The title of this post is a paraphrase of a quote by Phil Gardner, director of the Michigan State Collegiate Employment Research Institute, in a piece in the Nov. 20 Chronicle of Higher Education by Justin Doubleday (only viewable by subscribers).
All of us know the national job market is better than it was a few years ago and that the rate of unemployment has come down (although we still have too many people unemployed). And we also know that the most highly educated in American society are least unemployed (although they may believe they are underemployed which is another story). What got my attention was Gardner’s quote and his use of the word, entitlement. He uses it in the context of what employers tell him –that they are searching for talent among college graduates who can “prove that their education will translate into real-world skills.”
Is this a shocking revelation from the subterranean real-world of commerce in America ? Of course not – it’s a message which goes along with changes in the marketplace in the past decade. And it unfortunately is driving questions about the vocationalization of higher education. I’ve written extensively about the need to develop a linkage for students between their international experience and their career development. And I’ve discussed the importance of campuses building bridges between study abroad advising and the advising taking place in career service offices. This is not happening on many campuses and therefore students return home unable to clearly articulate to employers how their overseas experiences have strengthened and widened their skills and competencies.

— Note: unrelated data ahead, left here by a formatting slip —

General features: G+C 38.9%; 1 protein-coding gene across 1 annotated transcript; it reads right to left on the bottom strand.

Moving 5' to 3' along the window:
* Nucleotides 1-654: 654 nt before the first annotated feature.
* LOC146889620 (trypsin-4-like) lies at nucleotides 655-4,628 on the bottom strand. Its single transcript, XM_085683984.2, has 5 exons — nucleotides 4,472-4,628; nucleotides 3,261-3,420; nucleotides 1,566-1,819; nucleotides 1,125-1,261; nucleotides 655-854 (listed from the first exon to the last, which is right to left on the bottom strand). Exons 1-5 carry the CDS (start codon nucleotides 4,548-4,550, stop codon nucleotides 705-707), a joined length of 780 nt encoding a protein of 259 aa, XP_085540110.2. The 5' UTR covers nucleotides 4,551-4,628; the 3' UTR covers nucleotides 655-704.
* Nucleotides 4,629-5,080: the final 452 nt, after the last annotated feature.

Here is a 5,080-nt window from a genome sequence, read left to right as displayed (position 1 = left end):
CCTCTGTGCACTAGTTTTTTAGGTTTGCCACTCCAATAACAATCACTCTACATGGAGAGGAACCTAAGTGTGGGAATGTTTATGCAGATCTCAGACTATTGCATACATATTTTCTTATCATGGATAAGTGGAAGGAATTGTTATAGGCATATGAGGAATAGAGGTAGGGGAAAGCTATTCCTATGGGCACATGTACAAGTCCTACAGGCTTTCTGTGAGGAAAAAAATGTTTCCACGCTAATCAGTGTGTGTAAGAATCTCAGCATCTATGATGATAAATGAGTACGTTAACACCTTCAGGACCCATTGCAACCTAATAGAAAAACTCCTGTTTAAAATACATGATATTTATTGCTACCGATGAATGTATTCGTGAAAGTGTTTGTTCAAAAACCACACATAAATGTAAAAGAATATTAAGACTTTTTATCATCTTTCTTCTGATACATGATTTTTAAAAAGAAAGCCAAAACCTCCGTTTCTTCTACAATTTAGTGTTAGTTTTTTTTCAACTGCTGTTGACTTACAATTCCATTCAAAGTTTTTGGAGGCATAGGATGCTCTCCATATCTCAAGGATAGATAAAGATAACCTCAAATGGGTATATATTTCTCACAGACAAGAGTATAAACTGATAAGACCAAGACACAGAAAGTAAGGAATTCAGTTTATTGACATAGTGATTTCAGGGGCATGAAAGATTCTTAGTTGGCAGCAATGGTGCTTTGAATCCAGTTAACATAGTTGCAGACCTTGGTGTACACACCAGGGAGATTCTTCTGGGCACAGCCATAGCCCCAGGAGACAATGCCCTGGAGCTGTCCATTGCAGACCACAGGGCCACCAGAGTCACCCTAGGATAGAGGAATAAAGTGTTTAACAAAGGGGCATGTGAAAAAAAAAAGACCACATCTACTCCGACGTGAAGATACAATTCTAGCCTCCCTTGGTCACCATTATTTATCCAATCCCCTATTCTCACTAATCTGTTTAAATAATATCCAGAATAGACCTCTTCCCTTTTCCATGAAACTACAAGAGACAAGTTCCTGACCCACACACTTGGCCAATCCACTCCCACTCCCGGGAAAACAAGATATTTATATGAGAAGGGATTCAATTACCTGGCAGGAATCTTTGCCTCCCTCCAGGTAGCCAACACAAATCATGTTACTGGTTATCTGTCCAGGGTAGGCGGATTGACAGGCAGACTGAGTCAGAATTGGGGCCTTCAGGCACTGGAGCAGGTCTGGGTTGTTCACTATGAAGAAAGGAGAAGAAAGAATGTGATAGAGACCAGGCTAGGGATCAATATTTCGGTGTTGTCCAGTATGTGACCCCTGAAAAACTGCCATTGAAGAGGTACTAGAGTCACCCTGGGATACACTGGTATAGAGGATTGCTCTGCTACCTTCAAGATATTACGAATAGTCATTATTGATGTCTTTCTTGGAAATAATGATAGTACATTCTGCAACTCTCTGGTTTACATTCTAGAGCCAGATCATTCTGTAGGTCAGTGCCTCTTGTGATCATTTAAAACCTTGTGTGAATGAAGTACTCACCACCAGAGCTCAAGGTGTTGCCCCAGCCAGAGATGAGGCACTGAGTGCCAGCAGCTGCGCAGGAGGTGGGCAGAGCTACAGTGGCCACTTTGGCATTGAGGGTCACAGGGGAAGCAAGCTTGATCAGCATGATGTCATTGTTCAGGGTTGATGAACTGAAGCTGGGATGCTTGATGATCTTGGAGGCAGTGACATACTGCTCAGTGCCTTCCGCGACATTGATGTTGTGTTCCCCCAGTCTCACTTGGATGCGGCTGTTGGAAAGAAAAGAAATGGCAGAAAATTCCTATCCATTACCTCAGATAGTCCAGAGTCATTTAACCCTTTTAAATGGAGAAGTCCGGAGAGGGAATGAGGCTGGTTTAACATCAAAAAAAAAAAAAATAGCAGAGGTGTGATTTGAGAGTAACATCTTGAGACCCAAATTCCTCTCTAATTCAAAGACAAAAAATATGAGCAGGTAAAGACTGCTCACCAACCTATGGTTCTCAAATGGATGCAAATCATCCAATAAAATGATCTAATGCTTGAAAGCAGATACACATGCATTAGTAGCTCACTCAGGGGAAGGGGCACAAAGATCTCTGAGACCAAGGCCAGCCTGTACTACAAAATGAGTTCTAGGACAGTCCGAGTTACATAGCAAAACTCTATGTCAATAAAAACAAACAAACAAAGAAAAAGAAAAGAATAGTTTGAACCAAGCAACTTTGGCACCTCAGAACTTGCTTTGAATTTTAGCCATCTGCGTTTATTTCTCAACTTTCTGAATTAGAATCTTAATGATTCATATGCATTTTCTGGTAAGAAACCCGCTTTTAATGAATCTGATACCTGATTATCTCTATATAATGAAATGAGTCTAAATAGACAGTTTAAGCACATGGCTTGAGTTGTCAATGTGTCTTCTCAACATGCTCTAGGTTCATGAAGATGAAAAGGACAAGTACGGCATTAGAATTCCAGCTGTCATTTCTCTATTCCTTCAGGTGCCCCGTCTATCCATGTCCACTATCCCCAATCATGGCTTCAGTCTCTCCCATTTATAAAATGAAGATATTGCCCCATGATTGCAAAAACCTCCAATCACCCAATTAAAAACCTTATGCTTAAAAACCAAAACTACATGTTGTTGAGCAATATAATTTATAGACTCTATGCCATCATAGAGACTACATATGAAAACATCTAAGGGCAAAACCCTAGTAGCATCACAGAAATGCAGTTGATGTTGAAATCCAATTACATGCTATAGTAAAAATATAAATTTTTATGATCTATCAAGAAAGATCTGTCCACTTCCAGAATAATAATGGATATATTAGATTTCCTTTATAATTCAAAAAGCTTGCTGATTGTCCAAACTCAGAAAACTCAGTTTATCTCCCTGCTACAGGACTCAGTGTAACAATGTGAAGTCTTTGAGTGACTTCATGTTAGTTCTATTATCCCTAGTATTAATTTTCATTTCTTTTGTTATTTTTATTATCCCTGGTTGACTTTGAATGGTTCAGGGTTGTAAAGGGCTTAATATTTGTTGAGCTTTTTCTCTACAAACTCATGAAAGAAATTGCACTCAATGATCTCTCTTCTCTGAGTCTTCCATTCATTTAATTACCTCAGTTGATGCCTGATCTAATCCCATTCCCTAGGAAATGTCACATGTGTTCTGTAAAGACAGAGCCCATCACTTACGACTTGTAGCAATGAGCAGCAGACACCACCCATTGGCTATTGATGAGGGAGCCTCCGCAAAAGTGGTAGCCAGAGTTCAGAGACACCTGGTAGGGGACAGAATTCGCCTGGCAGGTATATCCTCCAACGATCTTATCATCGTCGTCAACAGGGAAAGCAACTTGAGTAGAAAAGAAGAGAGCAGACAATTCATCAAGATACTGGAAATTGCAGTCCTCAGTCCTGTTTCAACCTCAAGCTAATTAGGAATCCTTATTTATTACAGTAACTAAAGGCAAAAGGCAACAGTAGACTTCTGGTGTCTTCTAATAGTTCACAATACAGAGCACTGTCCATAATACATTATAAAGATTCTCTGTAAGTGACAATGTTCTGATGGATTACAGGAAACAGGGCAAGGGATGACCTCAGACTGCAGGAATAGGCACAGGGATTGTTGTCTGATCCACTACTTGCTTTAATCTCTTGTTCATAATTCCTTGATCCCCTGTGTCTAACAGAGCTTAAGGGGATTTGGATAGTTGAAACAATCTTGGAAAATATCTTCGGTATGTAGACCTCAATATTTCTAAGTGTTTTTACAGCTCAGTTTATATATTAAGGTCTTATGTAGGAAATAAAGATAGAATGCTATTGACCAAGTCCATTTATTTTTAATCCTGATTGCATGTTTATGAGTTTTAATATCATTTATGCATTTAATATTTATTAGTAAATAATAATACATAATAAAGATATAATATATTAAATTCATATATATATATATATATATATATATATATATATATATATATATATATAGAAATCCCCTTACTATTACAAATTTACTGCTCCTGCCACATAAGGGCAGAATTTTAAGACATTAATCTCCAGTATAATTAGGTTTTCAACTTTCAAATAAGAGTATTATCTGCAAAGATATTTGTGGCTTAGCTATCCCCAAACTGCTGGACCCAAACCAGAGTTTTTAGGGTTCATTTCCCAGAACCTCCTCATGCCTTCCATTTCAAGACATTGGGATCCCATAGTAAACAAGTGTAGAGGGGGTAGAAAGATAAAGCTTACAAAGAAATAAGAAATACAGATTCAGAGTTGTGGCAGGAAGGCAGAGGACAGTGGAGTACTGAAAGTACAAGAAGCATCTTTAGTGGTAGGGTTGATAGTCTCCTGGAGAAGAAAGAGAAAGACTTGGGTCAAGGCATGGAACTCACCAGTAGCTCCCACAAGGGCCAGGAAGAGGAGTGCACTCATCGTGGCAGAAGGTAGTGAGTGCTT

In broader terms, I think this article is a challenge to the academic community -especially to career service offices – to find a more compelling rationale for how students translate their four years of study in their senior year when they begin job hunting and in their post-graduate job searches. Absent such a rationale, employers may see the act of going to college as not offering bragging rights to anyone. I think PhDs have known this for a long time and now the bad news has trickled down to undergrads…
Reblogged this on Global Career Compass and commented:
Going to college is not, in and of itself, “enough” of a credential for employers. Students have to translate their experience in and out of the classroom and prove their value to an employer. Tough love for grads.
Agreed. The rationale is really important to make those inputs become the better outputs as the students will turn out to be working professionals. The challenge is still up, waiting to be answered…